If we accept that these people have a vital need to re-settle, not all those surging towards the west are so well intentioned. There is a very real danger that Da’esh (IS/ISIL) will infiltrate those fleeing to the perceived nirvana of the western world, with their own ‘murder cells’ intent on wreaking havoc within the shores of Europe and Great Britain. To this end, it is wise that the government have decided to continue to take people who are already in established camps in Turkey rather than adopting some form of selection process at Calais where you simply could not know what you are going to end up with! It is furthermore the case, as we have seen in Eastern Europe of late, that whole armies of young men are attempting to swarm westward and it is highly unlikely that these are fleeing for their lives; indeed, some might have committed dreadful crimes themselves and are escaping their just punishment!

That such numbers are propelling themselves in our direction is hugely concerning, the human catastrophe notwithstanding. These people are not going to ‘fit in’ here; intuitively, they ‘hate’ the West largely because they have been taught to do so and many will wish to destroy us from within. The sight of minarets across the Thames at London and the imposition of Sharia Law are spectres that many will espouse as good enough reasons to deny entry. It is not an unreasonable fear to hold. Surely there are Muslim countries closer to where these refugees are running from that should accommodate them? What, for example is Saudi Arabia doing for these folk? Compared to Lebanon, Jordan and Turkey – precisely nothing and this needs to be addressed and soon, at UN level.

In the meantime, the campaign for Britain to leave the EU is growing a-pace and this movement is enthusiastically supported by this column. Ironically, the migrant question is unwittingly fanning the fire favourably towards the NO-Vote and despite what those clever pollsters may like to think, it is highly likely that those of us who are patriots and who despise our country being governed by an unelected foreign entity – the EU – will win the day in 2017. We will NOT, despite the Europhiles protestations otherwise, lose any trade or business opportunities at all but on the contrary, as we will have chosen the Open Seas (as endorsed by Winston Churchill) we will secure even more non-EU, international trade. “Trade at all Costs, but not at any price” has long been a mantra of this column and so it will continue.

To conclude, on April 25th 1968, a speech was made by a certain politician in Birmingham. It was to pass into the annals of history more for its press-induced infamy than the prophetic statement that it was. The words uttered were right for the times and they resonate now:

“Looking forward, I am filled with much foreboding. I am like the Roman viewing the River Tiber foaming with much blood”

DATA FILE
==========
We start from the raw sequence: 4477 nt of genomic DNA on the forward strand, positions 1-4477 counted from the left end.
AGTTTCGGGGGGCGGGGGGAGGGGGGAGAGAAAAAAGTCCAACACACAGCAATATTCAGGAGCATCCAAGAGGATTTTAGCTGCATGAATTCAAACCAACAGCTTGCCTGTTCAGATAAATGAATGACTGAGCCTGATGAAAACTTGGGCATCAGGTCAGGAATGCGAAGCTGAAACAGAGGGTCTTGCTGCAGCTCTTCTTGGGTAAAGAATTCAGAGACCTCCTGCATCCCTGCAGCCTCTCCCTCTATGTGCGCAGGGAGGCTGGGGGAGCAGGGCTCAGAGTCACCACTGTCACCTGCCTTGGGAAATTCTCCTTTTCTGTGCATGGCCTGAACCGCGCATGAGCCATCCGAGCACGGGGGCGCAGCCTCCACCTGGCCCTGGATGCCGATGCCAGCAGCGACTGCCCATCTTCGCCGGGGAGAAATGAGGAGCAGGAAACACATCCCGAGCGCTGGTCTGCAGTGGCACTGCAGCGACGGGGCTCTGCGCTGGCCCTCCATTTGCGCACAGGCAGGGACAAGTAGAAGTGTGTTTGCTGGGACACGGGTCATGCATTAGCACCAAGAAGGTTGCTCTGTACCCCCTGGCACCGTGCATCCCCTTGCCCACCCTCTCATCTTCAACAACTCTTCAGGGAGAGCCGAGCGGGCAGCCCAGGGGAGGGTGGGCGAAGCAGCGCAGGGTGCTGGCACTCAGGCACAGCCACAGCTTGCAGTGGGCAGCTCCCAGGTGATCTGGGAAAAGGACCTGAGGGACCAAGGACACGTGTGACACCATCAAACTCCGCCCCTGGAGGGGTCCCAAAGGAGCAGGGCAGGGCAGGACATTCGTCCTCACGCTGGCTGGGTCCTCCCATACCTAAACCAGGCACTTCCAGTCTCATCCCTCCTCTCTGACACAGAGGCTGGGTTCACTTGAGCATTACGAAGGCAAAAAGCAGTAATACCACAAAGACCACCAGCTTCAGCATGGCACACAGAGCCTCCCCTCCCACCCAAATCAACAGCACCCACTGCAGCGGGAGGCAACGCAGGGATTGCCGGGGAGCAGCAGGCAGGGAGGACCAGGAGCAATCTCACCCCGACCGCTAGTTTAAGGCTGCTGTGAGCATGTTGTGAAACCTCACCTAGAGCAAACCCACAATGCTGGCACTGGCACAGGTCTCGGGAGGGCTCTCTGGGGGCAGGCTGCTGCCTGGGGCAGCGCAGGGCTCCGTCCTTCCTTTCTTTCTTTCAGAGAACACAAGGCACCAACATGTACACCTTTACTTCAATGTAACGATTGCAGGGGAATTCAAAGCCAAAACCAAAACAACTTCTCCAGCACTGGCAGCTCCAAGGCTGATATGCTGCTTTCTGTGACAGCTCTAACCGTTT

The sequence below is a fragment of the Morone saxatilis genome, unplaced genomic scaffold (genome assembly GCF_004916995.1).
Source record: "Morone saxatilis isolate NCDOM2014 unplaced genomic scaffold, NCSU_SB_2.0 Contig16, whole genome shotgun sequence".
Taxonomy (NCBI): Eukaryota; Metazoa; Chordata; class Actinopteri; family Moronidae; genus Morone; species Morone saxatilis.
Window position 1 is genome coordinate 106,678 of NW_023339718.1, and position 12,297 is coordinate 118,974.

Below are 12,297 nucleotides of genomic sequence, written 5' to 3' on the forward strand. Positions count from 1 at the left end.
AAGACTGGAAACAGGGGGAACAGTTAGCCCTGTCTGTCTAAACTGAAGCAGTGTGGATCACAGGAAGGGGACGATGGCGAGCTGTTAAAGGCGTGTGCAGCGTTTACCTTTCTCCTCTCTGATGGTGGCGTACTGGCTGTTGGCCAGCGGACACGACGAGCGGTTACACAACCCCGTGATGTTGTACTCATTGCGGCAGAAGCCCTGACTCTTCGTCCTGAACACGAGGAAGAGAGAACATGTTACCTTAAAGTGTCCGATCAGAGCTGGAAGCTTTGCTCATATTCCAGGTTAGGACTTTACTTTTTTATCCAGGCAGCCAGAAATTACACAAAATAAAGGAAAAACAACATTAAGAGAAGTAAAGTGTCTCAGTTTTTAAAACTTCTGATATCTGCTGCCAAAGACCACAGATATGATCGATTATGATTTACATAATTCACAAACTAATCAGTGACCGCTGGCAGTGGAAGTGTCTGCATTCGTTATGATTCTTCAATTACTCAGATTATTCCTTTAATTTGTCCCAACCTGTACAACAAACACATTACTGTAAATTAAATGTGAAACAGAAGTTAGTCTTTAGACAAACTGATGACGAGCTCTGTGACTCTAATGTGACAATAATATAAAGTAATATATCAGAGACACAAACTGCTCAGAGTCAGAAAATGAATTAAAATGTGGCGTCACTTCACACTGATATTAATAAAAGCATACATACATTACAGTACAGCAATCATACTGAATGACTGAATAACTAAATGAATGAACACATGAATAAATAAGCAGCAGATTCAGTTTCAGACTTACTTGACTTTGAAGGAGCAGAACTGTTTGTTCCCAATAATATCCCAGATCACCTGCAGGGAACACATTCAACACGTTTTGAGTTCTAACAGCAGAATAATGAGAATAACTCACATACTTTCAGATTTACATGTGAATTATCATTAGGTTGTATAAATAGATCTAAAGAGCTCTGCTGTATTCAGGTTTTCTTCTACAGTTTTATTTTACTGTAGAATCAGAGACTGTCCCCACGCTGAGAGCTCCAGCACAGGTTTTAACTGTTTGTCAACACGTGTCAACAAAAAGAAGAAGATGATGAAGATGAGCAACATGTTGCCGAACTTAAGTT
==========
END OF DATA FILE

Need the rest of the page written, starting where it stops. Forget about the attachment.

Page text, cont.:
Chris Green

Besparmak Media Services

Wednesday, 17 June 2015

The battle for Great Britain is over: ‘War’ with the EU has begun.

In the heady period since the Conservative party pulled off their unexpected but much-needed victory in the British General Election on May 9th 2015, the political scene has undergone significant changes at the cost of one or two key scalps; in other words certain well-known MP’s lost their seats perhaps never to be seen again. 

The natural party of fiscal competence and managerial ability, now unencumbered by their former coalition partners the weak, left-leaning Lib Dems, are now able to govern the country without the handbrake being randomly yanked upwards by way of intervention. More crucially, we can now progress towards that which has been denied the British Electorate by successive governments, a referendum on continued membership of the accursed European Union. This column will join others in aggressively supporting the OUT campaign.

The Labour party whose former leader (for want of a more accurate expression) Ed Milliband is now dining alone on his favoured bacon sandwiches, whilst the party machine busies itself in the task of finding a replacement. Veteran hard-Left Wing Jeremy Corbyn has thrown his red hat into the ring at the 11th hour just to add a further entertainment factor into this circus, for not one of the candidates are even remotely statesman-like nor competent. This is good news for the Tories who, if they perform well over the next five years, will renew the tenancy and retain the leys to Number 10 Downing Street for the foreseeable future. 

The Liberal Democrats however are now extinct, something that this column predicted would be the case many times during the past year or so. UKIP despite having polled millions of votes were victims of our electoral system but hey ho, we needed a Tory government and thankfully we got one. We now need to further stabilise the economy and also to hopefully prepare for life unfettered from governance by an unelected foreign entity, the EU.

Across the straits of Dover beyond Calais, which itself is clogged by the worlds unwashed and unwanted -the economic migrants who view Great Britain as the land flowing with milk and honey and who will do anything to set foot here- the EU hierarchy are reeling at the prospect of the inevitable debt default that will be perpetrated by Greece. The EU, in particular France and Germany who were key at ushering Greece into the EEC in 1981, only have themselves to blame.